cluster of palm trees

The life of palms

It's a wonderful tree

The spring haircuts being given to all the palm trees around Palm Springs has focused my attention and made me appreciate more this signature tree. In addition to the peculiar haircut ritual that surrounds it, the tree itself is quite amazing.

fan on the palm frondlady bug on palm frond

The particular variety of palm tree here in my complex and over most of the town is the fan palm, so named, one has to assume, because of the way the green stuff fans out from the end of the frond. Except at the ends of the ribs, it is solid, connected. You could say that each palm frond is one big leaf.

While inspecting one of the short trees by my door, I found a ladybug out for a stroll on the palm.

new frond

A new frond grows from the very tip of the tree, straight up. "Threads" of the leaf fiber fray from the edges, I suppose as the leaf grows bigger and bigger and opens up.

teeth on palm frond

And, like so many things in the desert, the palm frond protects itself with sharp teeth all along both edges of the stalk.

The top of the stalk is somewhat concave, which has the effect of creating a channel that would drain any raindrops right to the center of the tree. I don't know if this is "on purpose," or if the tree has the ability to absorb water at the base of the fronds, but it wouldn't surprise me if it did.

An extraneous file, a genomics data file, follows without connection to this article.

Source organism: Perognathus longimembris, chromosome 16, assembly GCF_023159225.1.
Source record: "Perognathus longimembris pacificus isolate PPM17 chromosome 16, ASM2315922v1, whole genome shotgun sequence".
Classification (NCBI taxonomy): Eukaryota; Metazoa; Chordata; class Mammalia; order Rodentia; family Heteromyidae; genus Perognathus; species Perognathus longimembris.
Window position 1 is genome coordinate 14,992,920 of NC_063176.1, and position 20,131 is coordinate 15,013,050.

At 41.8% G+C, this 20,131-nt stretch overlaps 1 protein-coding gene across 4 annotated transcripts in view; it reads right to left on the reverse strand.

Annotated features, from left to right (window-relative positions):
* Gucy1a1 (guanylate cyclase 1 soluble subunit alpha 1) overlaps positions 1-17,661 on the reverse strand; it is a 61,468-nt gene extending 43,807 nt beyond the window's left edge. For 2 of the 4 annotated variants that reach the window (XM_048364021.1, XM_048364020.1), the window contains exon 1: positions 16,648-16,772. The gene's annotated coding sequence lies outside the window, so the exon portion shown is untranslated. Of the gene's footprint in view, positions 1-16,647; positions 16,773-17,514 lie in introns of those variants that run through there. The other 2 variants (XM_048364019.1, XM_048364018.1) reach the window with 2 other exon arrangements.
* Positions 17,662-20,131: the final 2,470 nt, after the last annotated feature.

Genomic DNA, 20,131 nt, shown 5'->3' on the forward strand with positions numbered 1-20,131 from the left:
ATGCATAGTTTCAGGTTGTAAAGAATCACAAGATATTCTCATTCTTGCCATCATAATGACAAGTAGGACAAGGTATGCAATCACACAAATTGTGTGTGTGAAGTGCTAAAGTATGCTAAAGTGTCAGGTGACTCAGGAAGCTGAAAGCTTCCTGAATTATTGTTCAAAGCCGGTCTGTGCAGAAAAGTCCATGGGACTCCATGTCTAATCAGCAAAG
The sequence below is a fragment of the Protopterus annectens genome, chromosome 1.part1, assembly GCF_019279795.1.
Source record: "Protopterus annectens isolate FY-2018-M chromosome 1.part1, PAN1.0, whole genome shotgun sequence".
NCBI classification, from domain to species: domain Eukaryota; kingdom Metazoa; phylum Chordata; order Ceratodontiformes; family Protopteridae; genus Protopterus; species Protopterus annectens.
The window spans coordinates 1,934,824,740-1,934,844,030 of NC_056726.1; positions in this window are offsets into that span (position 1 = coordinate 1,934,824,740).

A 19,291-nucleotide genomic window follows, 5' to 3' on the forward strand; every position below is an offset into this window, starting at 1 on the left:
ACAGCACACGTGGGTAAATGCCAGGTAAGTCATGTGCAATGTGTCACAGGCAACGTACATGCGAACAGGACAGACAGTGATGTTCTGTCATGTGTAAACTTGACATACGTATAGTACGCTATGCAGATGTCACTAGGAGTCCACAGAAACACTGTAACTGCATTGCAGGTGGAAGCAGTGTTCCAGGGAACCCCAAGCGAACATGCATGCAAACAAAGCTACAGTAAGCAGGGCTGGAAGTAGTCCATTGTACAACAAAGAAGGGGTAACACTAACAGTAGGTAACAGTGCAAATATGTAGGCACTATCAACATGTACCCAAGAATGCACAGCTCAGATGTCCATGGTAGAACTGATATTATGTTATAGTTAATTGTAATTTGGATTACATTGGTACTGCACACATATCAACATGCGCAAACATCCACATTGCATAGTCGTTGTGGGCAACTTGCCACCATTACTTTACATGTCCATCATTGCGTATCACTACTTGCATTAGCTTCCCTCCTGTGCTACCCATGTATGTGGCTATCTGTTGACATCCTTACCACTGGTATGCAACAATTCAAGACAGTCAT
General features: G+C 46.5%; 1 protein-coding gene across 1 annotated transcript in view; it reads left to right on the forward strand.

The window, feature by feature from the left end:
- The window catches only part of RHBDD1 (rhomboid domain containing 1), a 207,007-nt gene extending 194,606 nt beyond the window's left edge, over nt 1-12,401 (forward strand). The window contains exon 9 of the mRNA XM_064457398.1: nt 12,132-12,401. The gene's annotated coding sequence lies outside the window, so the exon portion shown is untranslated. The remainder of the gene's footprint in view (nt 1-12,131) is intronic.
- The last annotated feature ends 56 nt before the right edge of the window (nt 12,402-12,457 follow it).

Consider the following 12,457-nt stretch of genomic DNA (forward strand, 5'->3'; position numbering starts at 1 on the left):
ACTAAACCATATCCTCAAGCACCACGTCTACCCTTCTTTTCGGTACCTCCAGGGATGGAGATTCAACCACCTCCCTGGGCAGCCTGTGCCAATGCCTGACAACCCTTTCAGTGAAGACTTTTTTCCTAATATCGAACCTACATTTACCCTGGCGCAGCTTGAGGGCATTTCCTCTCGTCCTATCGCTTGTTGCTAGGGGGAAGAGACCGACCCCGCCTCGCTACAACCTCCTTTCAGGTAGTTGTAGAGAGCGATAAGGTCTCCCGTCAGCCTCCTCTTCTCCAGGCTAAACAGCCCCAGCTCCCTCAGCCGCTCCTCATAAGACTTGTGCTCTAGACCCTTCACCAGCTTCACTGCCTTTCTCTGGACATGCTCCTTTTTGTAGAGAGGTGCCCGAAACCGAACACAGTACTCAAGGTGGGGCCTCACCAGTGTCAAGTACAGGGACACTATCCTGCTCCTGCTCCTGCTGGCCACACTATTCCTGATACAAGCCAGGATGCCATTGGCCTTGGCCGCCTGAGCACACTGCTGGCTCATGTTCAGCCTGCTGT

Then there is the matter of the way the tree forms its seeds and disperses them. In the spring, long, spikey, antler-like things start to grow from the top of the tree. These open up and look, from the ground, like flowers. Although I personally haven't climbed one of the trees to inspect, I'm quite sure these are actually seeds.

climbing palm tree to administer annual haircut mess left by palm tree haircuts

Finally, there is the palms' unique relationship with humans, who give the tree its annual haircut and make a tremendous mess that has to be cleaned up and carted off — somewhere.